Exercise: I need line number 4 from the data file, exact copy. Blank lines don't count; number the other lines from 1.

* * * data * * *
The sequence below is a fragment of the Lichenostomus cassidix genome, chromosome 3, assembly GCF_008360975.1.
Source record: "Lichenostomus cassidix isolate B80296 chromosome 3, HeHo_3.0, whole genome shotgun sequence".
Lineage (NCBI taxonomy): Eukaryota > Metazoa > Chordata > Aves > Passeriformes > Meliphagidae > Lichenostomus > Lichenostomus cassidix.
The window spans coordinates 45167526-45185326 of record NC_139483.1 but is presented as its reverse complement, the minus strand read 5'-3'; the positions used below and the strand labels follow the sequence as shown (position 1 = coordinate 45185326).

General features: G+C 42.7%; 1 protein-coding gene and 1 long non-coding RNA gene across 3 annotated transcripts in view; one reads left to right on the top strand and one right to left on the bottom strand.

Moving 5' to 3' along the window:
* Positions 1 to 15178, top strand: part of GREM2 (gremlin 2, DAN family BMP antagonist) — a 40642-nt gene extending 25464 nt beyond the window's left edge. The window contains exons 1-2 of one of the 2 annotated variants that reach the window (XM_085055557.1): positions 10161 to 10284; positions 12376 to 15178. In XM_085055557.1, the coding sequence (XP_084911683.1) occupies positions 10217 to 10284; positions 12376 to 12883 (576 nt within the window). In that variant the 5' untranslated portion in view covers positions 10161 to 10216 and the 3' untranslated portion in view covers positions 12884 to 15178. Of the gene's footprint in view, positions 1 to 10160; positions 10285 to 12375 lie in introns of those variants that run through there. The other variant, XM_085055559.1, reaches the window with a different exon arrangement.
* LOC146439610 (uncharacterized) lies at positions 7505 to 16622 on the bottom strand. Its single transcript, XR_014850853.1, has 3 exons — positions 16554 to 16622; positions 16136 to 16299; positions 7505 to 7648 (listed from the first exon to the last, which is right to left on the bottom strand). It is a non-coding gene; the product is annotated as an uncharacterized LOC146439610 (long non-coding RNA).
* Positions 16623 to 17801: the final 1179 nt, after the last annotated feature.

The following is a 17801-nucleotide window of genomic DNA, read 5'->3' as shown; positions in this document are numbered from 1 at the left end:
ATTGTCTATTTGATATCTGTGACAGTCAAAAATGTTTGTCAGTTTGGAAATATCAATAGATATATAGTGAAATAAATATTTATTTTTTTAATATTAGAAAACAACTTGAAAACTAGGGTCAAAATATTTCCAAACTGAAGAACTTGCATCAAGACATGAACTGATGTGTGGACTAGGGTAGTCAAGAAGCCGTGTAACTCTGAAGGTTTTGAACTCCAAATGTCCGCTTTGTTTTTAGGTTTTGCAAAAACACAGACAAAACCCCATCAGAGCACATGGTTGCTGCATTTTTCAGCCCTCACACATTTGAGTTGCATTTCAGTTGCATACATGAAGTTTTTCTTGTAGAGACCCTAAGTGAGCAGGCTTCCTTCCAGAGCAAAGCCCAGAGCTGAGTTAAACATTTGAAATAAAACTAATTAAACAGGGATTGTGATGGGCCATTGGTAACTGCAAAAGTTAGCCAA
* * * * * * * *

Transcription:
The window spans coordinates 45167526-45185326 of record NC_139483.1 but is presented as its reverse complement, the minus strand read 5'-3'; the positions used below and the strand labels follow the sequence as shown (position 1 = coordinate 45185326).